• Examine every man for the knife wound which the Unseen got by Laithoren's hand.
  • Hide in the Great Cabin by whatever strategem, and lay in wait for the Unseen to enter.

Tuesday, July 24, 2012

Brits vs Americans

My Saturday afternoon game at Historicon was a fictional Close Action scenario, pitting Brits vs Americans in 1821. The Brits had 10 ships, ranging from 74s to a 110, while the Americans had super 74s and super 44 frigates. All ships had A or B crew quality, and were heavily armed. (One ship got a 45 gunnery result without either Initial Broadside or Rake modifier).
The scenario started with both squadrons in line ahead, close hauled, with the Americans a little closer to the point where the lines would meet. The Americans were in two lines, with their four frigates behind the line of battle ships.
The Brits wanted to keep the action at medium long range, where the American carronades and medium guns would be less effective; consequently we planned to turn in succession to a broad reach and then fade away from the USN line. The American plan, as it turned out, was to let us do what we planned while they sent their first few ships around to windward to come down and break our line. The American plan worked pretty well, trapping most of the second squadron (four of whom were inexperienced players) to windward, making it difficult for the other RN ships to come to their aid. The Americans did have a couple of ships fairly thoroughly beaten up, including Delaware which was sacrificed to break the line, but they definitely came out ahead. Both sides played well, including the four new guys on the British side, and it was a very intense battle. I'm still trying to figure out what the best British plan would be.

Monday, July 23, 2012


Buck Surdu and Chris Palmer put on "Mars by GASLIGHT" for Saturday morning at Historicon 2012. Twenty-one players, and generally each player got two infantry units plus a vehicle, gun or special unit. There were a variety of factions, each with different (and sometimes conflicting) objections; as best I could determine, the factions included:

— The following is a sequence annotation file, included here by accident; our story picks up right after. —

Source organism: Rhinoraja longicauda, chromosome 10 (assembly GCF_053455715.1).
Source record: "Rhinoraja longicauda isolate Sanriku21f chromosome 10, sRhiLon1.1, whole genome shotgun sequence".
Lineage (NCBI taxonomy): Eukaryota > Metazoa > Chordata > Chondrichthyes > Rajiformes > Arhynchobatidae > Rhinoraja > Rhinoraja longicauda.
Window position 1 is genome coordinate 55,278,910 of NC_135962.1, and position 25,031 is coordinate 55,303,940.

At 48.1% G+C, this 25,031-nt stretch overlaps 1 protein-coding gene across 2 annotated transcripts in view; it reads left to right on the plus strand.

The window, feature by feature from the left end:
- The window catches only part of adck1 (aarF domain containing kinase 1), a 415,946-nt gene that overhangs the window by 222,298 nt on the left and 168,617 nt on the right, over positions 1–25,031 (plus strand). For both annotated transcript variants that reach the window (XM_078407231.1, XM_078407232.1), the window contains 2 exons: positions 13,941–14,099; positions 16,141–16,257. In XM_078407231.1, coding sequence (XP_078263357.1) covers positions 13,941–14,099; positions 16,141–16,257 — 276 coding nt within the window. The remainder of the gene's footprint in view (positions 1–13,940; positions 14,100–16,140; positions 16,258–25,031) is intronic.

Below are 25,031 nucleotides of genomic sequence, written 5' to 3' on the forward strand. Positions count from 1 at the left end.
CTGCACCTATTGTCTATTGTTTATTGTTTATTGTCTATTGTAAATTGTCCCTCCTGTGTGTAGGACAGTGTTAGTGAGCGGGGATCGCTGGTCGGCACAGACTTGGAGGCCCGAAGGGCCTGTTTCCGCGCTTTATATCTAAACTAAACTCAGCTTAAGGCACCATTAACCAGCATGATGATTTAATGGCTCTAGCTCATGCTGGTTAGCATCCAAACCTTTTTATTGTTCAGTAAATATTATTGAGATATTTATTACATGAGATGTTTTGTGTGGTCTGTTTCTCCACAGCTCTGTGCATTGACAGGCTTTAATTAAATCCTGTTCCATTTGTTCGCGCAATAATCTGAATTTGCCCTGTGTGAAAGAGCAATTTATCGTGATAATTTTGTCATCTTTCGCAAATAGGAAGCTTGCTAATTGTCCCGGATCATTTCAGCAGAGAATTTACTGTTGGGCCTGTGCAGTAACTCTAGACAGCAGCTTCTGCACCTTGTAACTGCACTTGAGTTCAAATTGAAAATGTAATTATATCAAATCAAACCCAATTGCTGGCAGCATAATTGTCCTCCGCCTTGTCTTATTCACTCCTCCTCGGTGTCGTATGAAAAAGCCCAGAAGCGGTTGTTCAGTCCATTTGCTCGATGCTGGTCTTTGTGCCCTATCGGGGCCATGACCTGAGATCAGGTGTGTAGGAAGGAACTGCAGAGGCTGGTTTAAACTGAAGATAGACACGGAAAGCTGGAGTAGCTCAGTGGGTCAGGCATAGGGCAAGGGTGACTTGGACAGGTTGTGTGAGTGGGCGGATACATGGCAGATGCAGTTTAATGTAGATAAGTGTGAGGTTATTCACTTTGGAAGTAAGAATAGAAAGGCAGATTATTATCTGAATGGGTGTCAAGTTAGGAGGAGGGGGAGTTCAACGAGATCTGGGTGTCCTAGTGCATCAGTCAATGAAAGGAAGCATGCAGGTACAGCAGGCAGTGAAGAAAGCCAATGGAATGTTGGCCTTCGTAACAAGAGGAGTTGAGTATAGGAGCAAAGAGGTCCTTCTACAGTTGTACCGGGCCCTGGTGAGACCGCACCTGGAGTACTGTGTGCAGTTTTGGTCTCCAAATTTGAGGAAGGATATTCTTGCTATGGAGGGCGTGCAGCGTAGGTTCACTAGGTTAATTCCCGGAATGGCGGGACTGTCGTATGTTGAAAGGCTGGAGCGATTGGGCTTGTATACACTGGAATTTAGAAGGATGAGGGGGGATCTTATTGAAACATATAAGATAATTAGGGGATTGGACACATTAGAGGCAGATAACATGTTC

• Sand warriors with cannon (my faction)
  • Redcoats and Sikhs with steam-powered spider tanks
  • Prussian female hussars with helicopters and a machine gun
  • Russians with steam tank and cavalry
  • Nameless Ones with armored pennyfarthings
  • Red Martians with air skiffs and champion
  • Green Martians with thoat-riding champion
  • Navy landing parties with ironclad monitor in the canal and a steam tank
  • War of the Worlds cephalopod Martians with tripod
  • Rockmen with champion
  • Lizardmen with gun
  • And probably a couple others that I missed
The table was set up as a long battlefield with a canal running down one edge; halfway down the length there was a bridge which led through some buildings to a fort. The Sand Warriors started on the battlefield side of the canal; our objective was to rescue our captive chieftain from the fort, which was held by Red Martians.

The bridge was a bottleneck; we elected to move into position at the mouth of the bridge and then wait, letting the Russians cross the bridge and go past us, particularly since they led with their tank. As we waited, my partner spotted a pack of Green Martians coming along with Dejah Thoris as captive. We quickly negotiated a deal with the men of Helium: "we'll attack the Green Martians, capture the princess, and then trade her for our chieftain."